History reflects more than the past
Teacher recognized for strong teaching
History isn't just about the past it's also about the future, says an eighth-grade history teacher.
"Sometimes the kids think history is just about boring old dead people and it has nothing to do with them," said Kathy Harrell.
"I try to stress that people back then were no different than we are today and that we can truly learn from studying their mistakes, as well as the things they did well," Harrell said.
"Studying history also does truly help us understand today. That's something a lot of kids don't realize."
Harrell said her parents sparked her lifelong fascination with history.
"When we were kids, our parents took us to cemeteries, which sounds rather morbid, and we went to historic sites," Harrell said. "Heritage was stressed to me on both sides, my mother and my father, and I think I attribute that to much of my love for history today."
To excite her students about history, Harrell lets them participate in "hands-on" exercises as much as possible. For instance, students are given the choice of acting out historical events if they want to, and of drawing events, as well as writing about them.
During studies of the Civil War, students spilt into North and South teams. Individual worksheet, quiz and test scores were tallied into team scores to see if the North or South would win.
To top off the Civil War exercises, the students re-created a battle scene, of sorts, in the school gymnasium.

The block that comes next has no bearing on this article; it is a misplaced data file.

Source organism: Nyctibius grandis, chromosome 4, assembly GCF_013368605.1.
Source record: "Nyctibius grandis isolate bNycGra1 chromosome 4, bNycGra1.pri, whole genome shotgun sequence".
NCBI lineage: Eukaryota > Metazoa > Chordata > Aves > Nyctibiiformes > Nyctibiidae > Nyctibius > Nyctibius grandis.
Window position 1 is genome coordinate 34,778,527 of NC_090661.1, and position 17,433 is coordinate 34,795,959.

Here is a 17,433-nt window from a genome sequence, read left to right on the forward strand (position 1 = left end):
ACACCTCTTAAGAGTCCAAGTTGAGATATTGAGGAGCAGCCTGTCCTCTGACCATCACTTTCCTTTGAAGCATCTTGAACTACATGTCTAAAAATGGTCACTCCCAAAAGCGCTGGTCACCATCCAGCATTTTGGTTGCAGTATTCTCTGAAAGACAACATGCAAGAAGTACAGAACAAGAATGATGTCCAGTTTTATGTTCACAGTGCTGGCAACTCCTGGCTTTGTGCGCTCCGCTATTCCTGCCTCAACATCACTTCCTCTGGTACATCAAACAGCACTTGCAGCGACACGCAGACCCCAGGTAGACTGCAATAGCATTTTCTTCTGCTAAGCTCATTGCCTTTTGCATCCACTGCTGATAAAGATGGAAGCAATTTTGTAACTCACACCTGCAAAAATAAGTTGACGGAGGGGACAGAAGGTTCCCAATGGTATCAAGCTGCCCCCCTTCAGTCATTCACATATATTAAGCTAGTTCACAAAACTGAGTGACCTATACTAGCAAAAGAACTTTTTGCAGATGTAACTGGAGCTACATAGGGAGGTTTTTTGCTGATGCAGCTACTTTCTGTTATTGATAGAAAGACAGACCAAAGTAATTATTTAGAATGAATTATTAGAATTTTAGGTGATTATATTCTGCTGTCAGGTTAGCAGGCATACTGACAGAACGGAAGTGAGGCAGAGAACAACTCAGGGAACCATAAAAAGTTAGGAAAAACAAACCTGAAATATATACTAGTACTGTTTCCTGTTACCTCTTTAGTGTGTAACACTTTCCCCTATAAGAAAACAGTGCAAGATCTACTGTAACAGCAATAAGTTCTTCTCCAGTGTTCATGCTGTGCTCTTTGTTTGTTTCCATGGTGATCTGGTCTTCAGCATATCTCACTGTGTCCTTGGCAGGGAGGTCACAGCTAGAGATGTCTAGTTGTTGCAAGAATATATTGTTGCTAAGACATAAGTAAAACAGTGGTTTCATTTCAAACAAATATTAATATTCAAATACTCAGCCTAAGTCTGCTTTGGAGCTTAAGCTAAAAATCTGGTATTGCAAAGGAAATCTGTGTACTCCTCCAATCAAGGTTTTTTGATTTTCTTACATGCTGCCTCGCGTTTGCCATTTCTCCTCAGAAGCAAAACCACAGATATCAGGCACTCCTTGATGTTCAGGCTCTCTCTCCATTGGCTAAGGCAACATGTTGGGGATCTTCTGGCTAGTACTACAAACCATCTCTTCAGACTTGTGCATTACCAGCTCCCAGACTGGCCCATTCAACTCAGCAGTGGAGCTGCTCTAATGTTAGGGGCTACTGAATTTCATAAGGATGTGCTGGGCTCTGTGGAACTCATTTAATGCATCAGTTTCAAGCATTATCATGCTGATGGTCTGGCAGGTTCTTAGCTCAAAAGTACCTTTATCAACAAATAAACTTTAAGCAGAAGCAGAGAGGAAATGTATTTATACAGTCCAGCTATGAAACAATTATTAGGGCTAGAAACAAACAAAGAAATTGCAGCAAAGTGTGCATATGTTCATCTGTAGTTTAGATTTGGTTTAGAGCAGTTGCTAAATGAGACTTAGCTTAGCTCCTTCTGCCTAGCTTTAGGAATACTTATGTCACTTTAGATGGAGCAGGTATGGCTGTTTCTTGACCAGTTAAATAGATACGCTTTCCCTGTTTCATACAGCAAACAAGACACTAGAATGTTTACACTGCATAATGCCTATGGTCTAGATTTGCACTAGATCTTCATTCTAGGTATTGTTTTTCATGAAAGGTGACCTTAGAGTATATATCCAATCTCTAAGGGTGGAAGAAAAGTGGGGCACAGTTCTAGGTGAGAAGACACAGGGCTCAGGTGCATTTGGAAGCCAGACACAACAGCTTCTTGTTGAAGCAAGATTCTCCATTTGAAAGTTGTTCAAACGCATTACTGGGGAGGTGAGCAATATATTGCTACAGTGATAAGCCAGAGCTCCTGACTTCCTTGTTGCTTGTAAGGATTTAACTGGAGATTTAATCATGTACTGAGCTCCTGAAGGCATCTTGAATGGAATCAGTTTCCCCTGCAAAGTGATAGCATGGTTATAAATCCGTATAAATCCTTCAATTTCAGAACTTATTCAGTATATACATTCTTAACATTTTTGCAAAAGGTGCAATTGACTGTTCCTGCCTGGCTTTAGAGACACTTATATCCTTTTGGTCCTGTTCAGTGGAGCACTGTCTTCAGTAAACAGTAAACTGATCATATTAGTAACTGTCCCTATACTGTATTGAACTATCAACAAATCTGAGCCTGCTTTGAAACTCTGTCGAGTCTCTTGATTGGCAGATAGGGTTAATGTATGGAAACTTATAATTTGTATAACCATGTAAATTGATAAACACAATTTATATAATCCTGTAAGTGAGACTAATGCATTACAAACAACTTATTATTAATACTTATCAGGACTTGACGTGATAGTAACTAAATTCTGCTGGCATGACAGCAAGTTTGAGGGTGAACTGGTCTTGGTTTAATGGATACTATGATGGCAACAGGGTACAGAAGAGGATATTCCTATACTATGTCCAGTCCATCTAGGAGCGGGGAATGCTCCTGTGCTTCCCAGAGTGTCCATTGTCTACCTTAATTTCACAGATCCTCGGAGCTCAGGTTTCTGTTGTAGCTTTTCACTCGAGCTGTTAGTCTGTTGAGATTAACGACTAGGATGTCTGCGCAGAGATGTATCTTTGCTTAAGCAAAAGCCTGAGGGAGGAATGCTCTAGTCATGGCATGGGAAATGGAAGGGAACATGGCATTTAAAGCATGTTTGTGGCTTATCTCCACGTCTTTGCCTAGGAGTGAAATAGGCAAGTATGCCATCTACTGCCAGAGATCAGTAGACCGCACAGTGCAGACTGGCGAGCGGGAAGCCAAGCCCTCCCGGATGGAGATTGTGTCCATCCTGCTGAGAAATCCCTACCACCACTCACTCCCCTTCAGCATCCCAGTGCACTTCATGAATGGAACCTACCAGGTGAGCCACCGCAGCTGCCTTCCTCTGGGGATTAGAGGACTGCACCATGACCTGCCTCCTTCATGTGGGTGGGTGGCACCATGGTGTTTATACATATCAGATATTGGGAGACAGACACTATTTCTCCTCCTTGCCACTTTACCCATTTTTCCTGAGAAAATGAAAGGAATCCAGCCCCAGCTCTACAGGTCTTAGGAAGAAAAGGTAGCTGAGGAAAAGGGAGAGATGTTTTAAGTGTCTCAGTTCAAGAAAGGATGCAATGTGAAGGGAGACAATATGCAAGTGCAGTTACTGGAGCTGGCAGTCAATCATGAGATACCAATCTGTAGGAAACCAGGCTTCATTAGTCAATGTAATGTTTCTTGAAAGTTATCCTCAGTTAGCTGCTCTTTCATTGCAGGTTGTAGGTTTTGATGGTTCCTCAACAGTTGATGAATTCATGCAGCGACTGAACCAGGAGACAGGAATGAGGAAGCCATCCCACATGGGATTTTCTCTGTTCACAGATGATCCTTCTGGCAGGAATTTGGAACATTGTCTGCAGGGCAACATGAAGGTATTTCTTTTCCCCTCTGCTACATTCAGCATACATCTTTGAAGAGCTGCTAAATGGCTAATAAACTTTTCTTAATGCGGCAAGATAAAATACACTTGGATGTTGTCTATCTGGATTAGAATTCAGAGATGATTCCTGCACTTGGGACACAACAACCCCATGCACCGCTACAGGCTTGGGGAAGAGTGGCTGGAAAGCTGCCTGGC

"The South will have the high ground and will be barricaded," she said. "And the North will have to march in the open before them, and there will be a little Nerf ball fight."
Students respond to Harrell's personality, as well as to her tactics.
For instance, her student Heather Melchior recently wrote about why Harrell is one of her favorite teachers.
She began by saying, "I think any person who is brave enough to stand up in front of a group of junior high kids and survive has something going for them."
Another student, Amanda Lange, wrote that she had initially dreaded the class in American History.
"When I found out that history was in the beginning of the school day, I thought 'Oh, no, an hour of sleep,'" Lange wrote. "But to my shocking surprise, it was not an hour of sleep it was an hour of fun and learning."
April Salazar said she appreciated Harrell's unique teaching methods.
"She helps us study for a test by playing a game such as Jeopardy and other things, such as debates," Salazar wrote. "These things involve the students, which I believe is a better way of holding on to your knowledge than by reading a book. She is truly a remarkable teacher. We don't only consider her as a teacher, but as a friend."
As for Harrell, she said it's because of these students, and because of those with whom she teaches, that her teaching methods work.
"There's a sense of discovery with learning that my eighth-graders do have, and it's their excitement for learning," Harrell said. "I think that's something that keeps me going."
Eighth-graders are good about questioning things, Harrell said. "They help me see history from a different viewpoint, which is good for me it helps keep me fresh as a teacher."
Harrell also acknowledged the other teachers and staff.
"I realize how privileged I am to work with such a great staff and administration who continue to teach me every day and inspire me," she said. "I am just a product of them."